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When an illness is not just in your head

By Caroline Huber

It is becoming increasingly clear that at least some medical conditions previously ascribed only to genetic and biochemical changes in the brain, including neurodegenerative diseases and psychiatric disorders, are linked to alterations in the gut microbiome. Metagenomic research is underway using next-gen sequencing (NGS) and microarrays to characterize the healthy gut microbiome and to identify and quantify aberrations in the types and levels of microbes inhabiting the intestines of patient populations at various stages of disease.

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Synthetic biology has real-world applications

By Beatrice Marg-Haufe

Research and technology development focused on synthetic biology (synbio) and systems biology are expanding, as are its real-world applications. Even as more traditional synbio approaches, which involve engineering microbes to produce novel drugs or chemicals and creating entirely new microorganisms, continue to advance, synbio innovations are driving the technology into advanced biofuels, biosensors, diagnostics, and other promising application areas.

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Metagenomics - coming soon to a city near you

By Caroline Huber

Urban planning, urban warfare, urban decay..., and next up, urban metagenomics. If you had any doubt that we are living in the genomics era, consider this: On June 21st, the International MetaSUB Consortium began collecting and mapping the genomes and epigenomes of microbial samples from 54 cities worldwide.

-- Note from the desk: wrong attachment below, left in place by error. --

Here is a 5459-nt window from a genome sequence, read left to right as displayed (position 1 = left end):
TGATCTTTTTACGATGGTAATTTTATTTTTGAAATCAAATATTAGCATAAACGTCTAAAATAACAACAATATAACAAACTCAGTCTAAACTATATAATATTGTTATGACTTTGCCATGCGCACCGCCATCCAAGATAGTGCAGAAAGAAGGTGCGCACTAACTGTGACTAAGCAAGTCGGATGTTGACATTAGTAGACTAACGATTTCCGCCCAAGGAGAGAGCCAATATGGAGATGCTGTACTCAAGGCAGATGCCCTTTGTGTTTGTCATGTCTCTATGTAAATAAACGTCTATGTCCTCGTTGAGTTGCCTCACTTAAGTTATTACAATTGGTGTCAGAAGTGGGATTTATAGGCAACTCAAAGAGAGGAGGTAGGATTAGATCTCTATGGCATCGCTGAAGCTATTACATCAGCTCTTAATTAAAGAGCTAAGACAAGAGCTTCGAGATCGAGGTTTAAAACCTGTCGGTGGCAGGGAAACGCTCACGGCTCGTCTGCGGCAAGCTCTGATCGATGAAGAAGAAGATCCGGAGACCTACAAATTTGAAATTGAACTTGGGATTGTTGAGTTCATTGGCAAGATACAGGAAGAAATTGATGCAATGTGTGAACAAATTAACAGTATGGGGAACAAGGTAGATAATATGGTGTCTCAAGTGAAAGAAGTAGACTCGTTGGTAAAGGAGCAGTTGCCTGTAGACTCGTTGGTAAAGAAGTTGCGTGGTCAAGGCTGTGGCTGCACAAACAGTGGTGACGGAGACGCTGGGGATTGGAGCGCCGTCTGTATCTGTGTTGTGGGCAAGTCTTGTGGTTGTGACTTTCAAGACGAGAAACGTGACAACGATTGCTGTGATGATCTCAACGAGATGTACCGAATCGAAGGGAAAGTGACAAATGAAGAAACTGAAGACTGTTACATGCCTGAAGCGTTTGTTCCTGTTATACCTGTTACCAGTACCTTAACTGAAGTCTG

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Agrigenomics: Tools for plant and animal breeding, fish and fowl

By Caroline Huber

The term genomics might at first lead you to think of the human genome and the new micro-industry subsectors it has spawned, from prenatal genetic screening for heritable diseases (and one day perhaps to select for "desirable" traits) to companion diagnostics for personalized medicine, and nutraceuticals targeted to correct imbalances in the gut microbiome.Those same types of genomic applications and many, many more can translate directly to the plant and animal world, in which agrigenomic technology is transforming traditional approaches to breeding of commercial species and monitoring and protection of wild populations.

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Metagenomics may provide answers to irritable bowels, asthma attacks and body odor

By Caroline Huber

The "first" genomics era began with the landmark Human Genome Project, which launched in 1990 and was completed in 2003, leading to the sequencing of the 20,000-25,000 human genes. It gave birth to an omics revolution and, by necessity, a series of increasingly sophisticated technologies and techniques for performing shotgun and whole genome sequencing with greater accuracy and efficiency.

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Next generation sequencing. Knowledge is power

Scientists around the world have made great strides in genetic testing. But when it comes to realizing the benefits across a wide range of medical specialties access to information is key.

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